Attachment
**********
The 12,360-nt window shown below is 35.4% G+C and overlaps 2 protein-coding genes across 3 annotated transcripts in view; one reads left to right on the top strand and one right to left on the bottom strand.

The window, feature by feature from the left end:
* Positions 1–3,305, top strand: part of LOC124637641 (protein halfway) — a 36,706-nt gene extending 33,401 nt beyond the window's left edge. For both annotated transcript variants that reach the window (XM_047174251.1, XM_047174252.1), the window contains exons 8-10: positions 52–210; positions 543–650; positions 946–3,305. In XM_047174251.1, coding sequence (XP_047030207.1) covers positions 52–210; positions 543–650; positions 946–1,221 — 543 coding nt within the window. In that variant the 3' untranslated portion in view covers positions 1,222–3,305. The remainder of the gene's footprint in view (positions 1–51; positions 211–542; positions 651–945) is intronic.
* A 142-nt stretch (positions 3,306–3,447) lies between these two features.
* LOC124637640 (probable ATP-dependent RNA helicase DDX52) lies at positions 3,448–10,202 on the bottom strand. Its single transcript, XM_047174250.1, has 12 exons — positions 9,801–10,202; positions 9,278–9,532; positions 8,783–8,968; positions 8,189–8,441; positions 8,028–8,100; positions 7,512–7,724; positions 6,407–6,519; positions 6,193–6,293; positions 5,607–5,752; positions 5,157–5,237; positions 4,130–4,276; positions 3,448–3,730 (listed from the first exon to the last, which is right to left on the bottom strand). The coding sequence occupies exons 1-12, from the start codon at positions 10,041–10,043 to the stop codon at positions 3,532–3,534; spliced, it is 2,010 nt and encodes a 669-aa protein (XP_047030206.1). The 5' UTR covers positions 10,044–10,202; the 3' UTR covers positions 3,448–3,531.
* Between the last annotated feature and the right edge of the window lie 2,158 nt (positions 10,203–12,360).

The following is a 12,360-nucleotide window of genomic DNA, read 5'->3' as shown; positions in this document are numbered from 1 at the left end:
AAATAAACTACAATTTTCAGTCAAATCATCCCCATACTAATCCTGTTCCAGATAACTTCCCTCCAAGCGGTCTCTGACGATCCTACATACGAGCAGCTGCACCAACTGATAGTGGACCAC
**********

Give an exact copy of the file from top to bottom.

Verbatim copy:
The 12,360-nt window shown below is 35.4% G+C and overlaps 2 protein-coding genes across 3 annotated transcripts in view; one reads left to right on the top strand and one right to left on the bottom strand.

The window, feature by feature from the left end:
* Positions 1–3,305, top strand: part of LOC124637641 (protein halfway) — a 36,706-nt gene extending 33,401 nt beyond the window's left edge. For both annotated transcript variants that reach the window (XM_047174251.1, XM_047174252.1), the window contains exons 8-10: positions 52–210; positions 543–650; positions 946–3,305. In XM_047174251.1, coding sequence (XP_047030207.1) covers positions 52–210; positions 543–650; positions 946–1,221 — 543 coding nt within the window. In that variant the 3' untranslated portion in view covers positions 1,222–3,305. The remainder of the gene's footprint in view (positions 1–51; positions 211–542; positions 651–945) is intronic.
* A 142-nt stretch (positions 3,306–3,447) lies between these two features.
* LOC124637640 (probable ATP-dependent RNA helicase DDX52) lies at positions 3,448–10,202 on the bottom strand. Its single transcript, XM_047174250.1, has 12 exons — positions 9,801–10,202; positions 9,278–9,532; positions 8,783–8,968; positions 8,189–8,441; positions 8,028–8,100; positions 7,512–7,724; positions 6,407–6,519; positions 6,193–6,293; positions 5,607–5,752; positions 5,157–5,237; positions 4,130–4,276; positions 3,448–3,730 (listed from the first exon to the last, which is right to left on the bottom strand). The coding sequence occupies exons 1-12, from the start codon at positions 10,041–10,043 to the stop codon at positions 3,532–3,534; spliced, it is 2,010 nt and encodes a 669-aa protein (XP_047030206.1). The 5' UTR covers positions 10,044–10,202; the 3' UTR covers positions 3,448–3,531.
* Between the last annotated feature and the right edge of the window lie 2,158 nt (positions 10,203–12,360).

The following is a 12,360-nucleotide window of genomic DNA, read 5'->3' as shown; positions in this document are numbered from 1 at the left end:
AAATAAACTACAATTTTCAGTCAAATCATCCCCATACTAATCCTGTTCCAGATAACTTCCCTCCAAGCGGTCTCTGACGATCCTACATACGAGCAGCTGCACCAACTGATAGTGGACCAC